US 4578418 A
A two-package air-drying coating system resistant to strong organic solvents, free from toxic heavy metals and excellent, for example, as a primer for adhering urethanes or epoxy enamels to previously painted steel, is based upon a rheologically desirable mixture of (1) plate-like filler, e.g., talc, (2) carbon black, and (3) barium lanolate with a binder composed of a polyol and a polyisocyanate crosslinking agent.
1. A coating composition comprising at least one inert anhydrous organic solvent containing
a binder formed from at least one polymeric polyol having 1-10% by weight of hydroxyl, a number average molecular weight of about 500-10,000 and a solubility of at least 30% by weight in the solvent;
a pigment mixture containing (1) at least 20% by weight of a pigment in the form of platelets (2) about 1-5% by weight of carbon black, and (3) about 1-5% by weight of barium lanolate;
the pigment/binder weight ratio being in the range of 60/100-600/100;
an organic polyisocyanate; and
dispersed therein, a finely divided sacrificial metal selected from the group consisting of zinc, aluminum and magnesium.
2. A coated article comprising a substrate carrying a cured coating composition of claim 1.
3. A coated article of claim 2 wherein the substrate is ferrous.
4. A coated article of claim 2 carrying a second coating superimposed thereupon.
This id a dvision of application Ser. No. 574,250, filed Jan. 26, 1984, now U.S. Pat. No. 4,522,879.
1. Field of the Invention
This invention relates to primer paints having an unusual, improved rheology that allows them to be applied at high, uniform film thickness with excellent coverage of sharp edges. They provide excellent protection against corrosion even when applied to rusted steel which has been only marginally prepared. The paints, for example, may be used on exposed large tanks for the reception of a topcoat reducing the amount of labor needed.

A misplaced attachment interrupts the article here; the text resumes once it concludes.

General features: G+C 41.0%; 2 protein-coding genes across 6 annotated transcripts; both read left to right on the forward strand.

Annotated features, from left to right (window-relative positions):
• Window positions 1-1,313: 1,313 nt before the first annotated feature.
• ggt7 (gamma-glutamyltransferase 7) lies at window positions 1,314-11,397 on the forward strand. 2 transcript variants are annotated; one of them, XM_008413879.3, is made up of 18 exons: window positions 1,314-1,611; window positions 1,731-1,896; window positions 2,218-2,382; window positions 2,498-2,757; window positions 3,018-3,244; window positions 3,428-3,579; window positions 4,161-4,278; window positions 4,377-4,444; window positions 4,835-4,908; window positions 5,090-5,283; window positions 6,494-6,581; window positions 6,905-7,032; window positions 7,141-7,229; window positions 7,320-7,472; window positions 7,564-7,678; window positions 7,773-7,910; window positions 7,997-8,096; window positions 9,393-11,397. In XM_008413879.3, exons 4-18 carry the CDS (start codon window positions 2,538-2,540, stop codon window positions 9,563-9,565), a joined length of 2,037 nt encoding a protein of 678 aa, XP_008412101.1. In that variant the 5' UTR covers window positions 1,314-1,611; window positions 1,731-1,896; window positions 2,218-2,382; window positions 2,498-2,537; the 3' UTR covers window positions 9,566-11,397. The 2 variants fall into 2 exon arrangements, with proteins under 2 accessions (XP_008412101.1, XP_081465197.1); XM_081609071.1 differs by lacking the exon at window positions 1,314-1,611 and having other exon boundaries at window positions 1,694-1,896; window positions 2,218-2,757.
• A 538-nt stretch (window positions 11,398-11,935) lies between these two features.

2. Prior Art
Johnson U.S. Pat. No. 2,858,285 discloses barium soaps, such as the lanolate, in corrosion-inhibiting paints based, for example, on alkyd resins.
Swanson U.S. Pat. No. 3,136,653 and Simon U.S. Pat. No. 4,232,090 illustrate some prior art primer coatings.
Madison U.S. Pat. No. 3,408,318 and Ginsberg et al U.S. Pat. No. 4,239,539 show comminuted metallic zinc in some coating materials.
Krueger U.S. Pat. No. 4,156,678 shows hydroxylated (meth)acrylic random copolymers, interpolymers, and polyisocyanates useful in the invention. Krueger's ultimate products, furthermore, make excellent topcoats for the instant primers.
Strolle et al U.S. Pat. No. 4,281,078 (Strolle) shows hydroxylated random copolymers prepared by copolymerizing at least one hydroxyalkyl ester of acrylic or methacrylic acid with at least one other ethylenically-unsaturated monomer and polyester polyols with methods for their preparation and organic polyisocyanates.
H. T. Dickman, "Organic and Inorganic Binders in Zinc-Rich Coatings", Modern Paint and Coatings, Vol 73, No. 3, pp. 32-38 (March 1983), discloses test results on some zinc-containing coatings.
All of the above art is specifically incorporated by reference herein.
The present invention has among its principal objects:
1. Provision of an environmentally acceptable primer paint which protects a substrate, particularly a ferrous surface, and prepares it for a topcoat;
2. Provision of a primer that can be laid down directly on previously painted metal surfaces, reducing or eliminating the need for sandblasting;
3. Provision of a paint with improved rheological properties leading to a high film build, e.g., 5-mil dry thickness in contrast to the customary 2-mil, and improved edge coverage;
4. Provision of a primer paint which avoids the use of toxic heavy metals such as lead and chromium; and
5. Provision of a primer curable at relatively low temperatures, i.e., down to 10° F.